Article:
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Survivor Series Episode 10: Hussaina Shuaibu’s Story

My name is HussainaShuaibu.

Exactly three years ago, I moved out of Biu, Borno State where I was born, raised and married with 5 children. I was 22 years old at that time, confused, broken and traumatized, but not as much as my sister who had just lost her husband. He was killed right in front of her. Slaughtered like a ram after making him watch as each of the men took their turns with her. They raped her in front of her husband, then made her watch as they killed him, slowly. It was barely two weeks after their wedding. She was just 19.

Biu is one of the largest towns in Southern Maiduguri consisting of both Muslims and Christians. We lived together, traded together and our children went to school together. We lived in peace until Boko Haram. We thought we could stay even as they kept terrorizing towns after towns until they killed my brother-in-law. One of the few educated men in our family. They threatened to kill the rest of us for having supporting western education and even daring to enrol some of our children in school. We ran away from Maiduguri in the night around 1am cramped in a single truck with no source of light for hours.

One of my cousins was kidnapped from Chibok Secondary School. She was one of the girls that were shown on TV. She looked different, perhaps she had been given to one of them as ‘wife’, perhaps she was pregnant or even has a child. These were some of the questions that ran through our minds when we saw her on TV! We know nothing! We don’t know where she is, how she is coping. We don’t even know whether she is dead or alive. She ws just 16. Her parents were excited to send her to school. They saved up even though they earned little. Her father, like half of the men in Biu is a farmer. he plants crops like tomatoes and pepper and sells them in the market. He would give my cousin his earnings from selling the tomatoes so that she could pay her fees, buy school uniforms, books and other necessary items. He did so happily just to see her educated and successful. But he didn’t even get to see her graduate.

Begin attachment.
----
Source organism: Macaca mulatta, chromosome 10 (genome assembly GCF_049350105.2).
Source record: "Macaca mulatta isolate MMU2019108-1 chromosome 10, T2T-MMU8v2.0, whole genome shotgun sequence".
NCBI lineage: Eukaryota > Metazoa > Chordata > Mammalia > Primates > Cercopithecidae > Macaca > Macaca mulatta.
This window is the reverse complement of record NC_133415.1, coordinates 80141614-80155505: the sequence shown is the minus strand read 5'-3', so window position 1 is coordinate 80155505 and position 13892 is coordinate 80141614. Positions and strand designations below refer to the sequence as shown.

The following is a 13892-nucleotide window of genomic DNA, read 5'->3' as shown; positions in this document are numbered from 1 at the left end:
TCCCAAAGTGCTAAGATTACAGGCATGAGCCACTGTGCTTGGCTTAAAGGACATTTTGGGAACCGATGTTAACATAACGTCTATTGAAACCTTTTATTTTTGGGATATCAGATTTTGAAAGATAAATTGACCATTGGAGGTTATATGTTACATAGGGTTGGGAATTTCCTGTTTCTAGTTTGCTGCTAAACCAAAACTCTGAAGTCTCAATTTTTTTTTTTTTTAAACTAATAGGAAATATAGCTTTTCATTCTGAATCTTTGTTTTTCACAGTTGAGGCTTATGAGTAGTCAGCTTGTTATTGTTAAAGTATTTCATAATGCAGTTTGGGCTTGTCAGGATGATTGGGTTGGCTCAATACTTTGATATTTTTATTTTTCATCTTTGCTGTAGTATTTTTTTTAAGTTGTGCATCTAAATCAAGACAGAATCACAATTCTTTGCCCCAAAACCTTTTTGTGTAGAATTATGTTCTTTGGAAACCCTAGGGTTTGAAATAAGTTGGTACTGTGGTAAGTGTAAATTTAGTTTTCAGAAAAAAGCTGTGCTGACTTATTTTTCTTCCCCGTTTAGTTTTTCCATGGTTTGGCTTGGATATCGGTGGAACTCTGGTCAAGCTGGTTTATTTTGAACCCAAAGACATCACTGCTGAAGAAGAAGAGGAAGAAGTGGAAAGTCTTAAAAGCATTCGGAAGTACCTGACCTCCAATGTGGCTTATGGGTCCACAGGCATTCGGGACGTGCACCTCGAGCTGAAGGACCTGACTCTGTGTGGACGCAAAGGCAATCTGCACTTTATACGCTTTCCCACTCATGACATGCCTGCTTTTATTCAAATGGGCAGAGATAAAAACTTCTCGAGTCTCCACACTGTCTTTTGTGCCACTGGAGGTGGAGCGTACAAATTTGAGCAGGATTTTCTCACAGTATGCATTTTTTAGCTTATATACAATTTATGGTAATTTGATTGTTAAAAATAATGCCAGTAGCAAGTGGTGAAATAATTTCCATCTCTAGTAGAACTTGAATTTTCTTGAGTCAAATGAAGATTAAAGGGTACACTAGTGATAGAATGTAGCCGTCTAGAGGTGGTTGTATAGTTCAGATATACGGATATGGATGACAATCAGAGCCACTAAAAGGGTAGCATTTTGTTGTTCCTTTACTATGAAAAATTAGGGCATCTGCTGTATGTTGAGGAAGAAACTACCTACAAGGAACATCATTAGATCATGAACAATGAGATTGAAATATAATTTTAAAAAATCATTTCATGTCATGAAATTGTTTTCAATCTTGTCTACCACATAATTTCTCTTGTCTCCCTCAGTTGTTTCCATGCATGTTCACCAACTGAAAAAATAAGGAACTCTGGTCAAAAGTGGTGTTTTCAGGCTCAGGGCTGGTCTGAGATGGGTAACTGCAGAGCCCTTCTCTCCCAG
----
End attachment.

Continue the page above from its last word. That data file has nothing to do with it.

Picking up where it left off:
You see, all of us in this IDP camp have experienced loss. And perhaps that is what makes it more difficult. How do you comfort a person who is in as much ain as you are? What do you say? Do you say Let it go when you know it’s impossible? Do you say the pain will pass when you know that every day it gets worse?

Every morning when I wake up, lying next to me, snuggled closely together, are my children. I stare at them for a while asking myself what would become of them in the future when they grow up without education. Although my husband is an apprentice at a mechanic shop, we have a long way to go before we can provide something as basic as three square meals. We can never live the life we lived before but we are grateful for the safety we have here.

Sometimes when one of the women amongst us starts to cry, we let her cry because we know she needs it. She needs to feel relief albeit for a while. She needs to remove the heaviness in her chest before she can sleep. So we let her cry. And when its our turn, she lets us cry as well.

As much as I know that it isn’t most likely, I still hope that one day we all go back home and reunite with our families- the ones that are still alive- and find whats left of the happiness we had to leave behind in Maiduguri.


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